My favorite assignment at Los Angeles Business Journal: Finding and interviewing unique L.A. business leaders about their personal working style for this unique weekly feature. A few examples:
Ophir Tanz is co-founder and chief executive of GumGum Inc., self-described as an artificial intelligence company with expertise in computer vision. Even with that explanation, Tanz said, it’s often hard for the business community to wrap its collective head around what GumGum actually does.
That’s not just because of the company name, which always gives potential clients something to chew on. Tanz said the company chose GumGum because it’s short, memorable, phonetic and non-limiting in terms of what services the company might offer.
“We didn’t want to put GumGum in a box – we would be doing a variety of things,” Tanz said of the Santa Monica-based company, founded in 2006. GumGum now has about 300 employees around the world, including contingents in the U.S., U.K., Australia, Japan and Canada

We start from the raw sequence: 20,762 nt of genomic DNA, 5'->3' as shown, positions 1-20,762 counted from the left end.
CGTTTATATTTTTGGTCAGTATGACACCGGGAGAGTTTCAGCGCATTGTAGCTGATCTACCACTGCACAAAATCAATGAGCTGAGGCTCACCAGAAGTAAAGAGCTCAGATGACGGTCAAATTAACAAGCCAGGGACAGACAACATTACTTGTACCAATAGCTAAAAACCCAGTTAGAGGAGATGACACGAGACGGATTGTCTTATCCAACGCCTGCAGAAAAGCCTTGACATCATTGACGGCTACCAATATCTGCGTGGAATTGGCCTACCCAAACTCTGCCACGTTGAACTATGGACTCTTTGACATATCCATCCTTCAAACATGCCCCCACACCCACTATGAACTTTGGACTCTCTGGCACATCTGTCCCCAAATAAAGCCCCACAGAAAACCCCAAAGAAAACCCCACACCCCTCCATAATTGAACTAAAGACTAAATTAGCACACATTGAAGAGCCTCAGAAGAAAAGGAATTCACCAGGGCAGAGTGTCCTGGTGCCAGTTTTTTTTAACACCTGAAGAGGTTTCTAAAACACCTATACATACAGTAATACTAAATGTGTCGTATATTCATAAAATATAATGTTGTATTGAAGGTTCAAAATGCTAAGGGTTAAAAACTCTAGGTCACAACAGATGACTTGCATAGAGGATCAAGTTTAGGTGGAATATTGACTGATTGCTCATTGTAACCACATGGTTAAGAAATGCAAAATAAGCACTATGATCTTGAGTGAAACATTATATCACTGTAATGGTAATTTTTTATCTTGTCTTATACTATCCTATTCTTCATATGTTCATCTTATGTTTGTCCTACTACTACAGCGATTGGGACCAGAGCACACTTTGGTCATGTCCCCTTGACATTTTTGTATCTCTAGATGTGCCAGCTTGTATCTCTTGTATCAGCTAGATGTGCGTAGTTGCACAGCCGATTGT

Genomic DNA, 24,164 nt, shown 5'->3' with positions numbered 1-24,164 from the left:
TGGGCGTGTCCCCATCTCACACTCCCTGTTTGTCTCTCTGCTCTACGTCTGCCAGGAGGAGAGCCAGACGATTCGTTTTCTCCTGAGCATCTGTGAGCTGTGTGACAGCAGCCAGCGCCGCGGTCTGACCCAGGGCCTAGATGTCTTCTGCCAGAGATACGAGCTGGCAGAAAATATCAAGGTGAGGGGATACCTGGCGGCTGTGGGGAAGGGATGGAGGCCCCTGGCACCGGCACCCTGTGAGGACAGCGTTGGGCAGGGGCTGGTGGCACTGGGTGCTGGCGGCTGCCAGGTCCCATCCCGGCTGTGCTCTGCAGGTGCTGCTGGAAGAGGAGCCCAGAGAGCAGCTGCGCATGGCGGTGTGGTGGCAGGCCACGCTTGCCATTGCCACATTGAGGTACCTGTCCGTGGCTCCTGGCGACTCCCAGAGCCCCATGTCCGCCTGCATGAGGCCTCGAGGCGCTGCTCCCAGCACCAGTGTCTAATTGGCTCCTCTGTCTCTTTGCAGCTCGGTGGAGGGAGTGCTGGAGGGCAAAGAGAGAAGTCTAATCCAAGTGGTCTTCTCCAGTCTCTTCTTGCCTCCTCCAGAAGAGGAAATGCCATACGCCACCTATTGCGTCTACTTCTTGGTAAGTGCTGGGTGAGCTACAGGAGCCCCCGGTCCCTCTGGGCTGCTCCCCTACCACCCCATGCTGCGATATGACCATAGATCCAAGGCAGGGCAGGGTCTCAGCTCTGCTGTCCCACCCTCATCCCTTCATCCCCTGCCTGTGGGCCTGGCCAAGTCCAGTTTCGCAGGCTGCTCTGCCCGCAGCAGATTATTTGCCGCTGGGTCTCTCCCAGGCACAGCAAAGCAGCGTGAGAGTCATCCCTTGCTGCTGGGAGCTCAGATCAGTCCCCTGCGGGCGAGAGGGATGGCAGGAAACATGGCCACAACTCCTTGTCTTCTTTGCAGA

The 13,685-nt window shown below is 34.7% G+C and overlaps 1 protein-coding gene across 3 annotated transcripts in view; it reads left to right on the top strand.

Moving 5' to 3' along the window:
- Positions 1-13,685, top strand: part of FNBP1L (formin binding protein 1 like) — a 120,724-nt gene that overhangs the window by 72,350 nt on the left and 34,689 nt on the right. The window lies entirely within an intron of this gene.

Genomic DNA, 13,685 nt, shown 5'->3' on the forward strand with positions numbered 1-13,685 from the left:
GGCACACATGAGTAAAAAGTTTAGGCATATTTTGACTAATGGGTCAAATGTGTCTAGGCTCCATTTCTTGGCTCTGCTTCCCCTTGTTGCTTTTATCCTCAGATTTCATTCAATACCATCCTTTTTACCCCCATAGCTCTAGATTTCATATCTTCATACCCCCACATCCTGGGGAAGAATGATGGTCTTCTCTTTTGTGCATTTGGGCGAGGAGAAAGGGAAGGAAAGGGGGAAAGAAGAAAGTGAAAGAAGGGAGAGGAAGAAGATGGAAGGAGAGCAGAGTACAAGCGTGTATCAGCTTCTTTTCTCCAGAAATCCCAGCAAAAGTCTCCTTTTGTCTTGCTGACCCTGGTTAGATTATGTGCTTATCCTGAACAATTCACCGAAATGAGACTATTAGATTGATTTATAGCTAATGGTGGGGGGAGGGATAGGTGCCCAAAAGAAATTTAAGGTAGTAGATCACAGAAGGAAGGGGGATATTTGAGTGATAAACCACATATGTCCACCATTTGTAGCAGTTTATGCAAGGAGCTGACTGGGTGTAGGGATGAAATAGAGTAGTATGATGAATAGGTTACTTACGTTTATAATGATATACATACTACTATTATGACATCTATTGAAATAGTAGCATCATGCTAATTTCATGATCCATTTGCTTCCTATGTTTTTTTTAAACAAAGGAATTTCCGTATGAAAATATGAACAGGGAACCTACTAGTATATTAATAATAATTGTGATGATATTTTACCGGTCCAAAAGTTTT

Tanz said GumGum’s early involvement with advertising and marketing applications often limits the public’s perception. The 36-year-old executive said marketing applications represent only a fraction of the possibilities for GumGum’s computer vision technology.
“I think what people routinely miss about GumGum is that we are (an) engineering first, tech-oriented company,” Tanz said. “Effectively, what we’re trying to do is teach computers to see, to create value – so we specialize in our computer vision, a form of AI. Our core mission is to take this very powerful technology – it’s only recently become this powerful – and use it to create value throughout the world in a variety of ways. We’re doing everything from marketing to health care.”
Tanz jokes that GumGum’s recent pioneering work in analyzing thousands of dental records for dental service organizations (or DSOs) finally lends a logical reason for the company name.
Giving “eyes” to computers is exhilarating but demanding work. Tanz said GumGum’s two-year-old space was designed to make long hours at the pet-friendly office as welcoming as possible. Prioritizing personal comfort fits the philosophy of GumGum, which offers a casual dress code and an open vacation policy.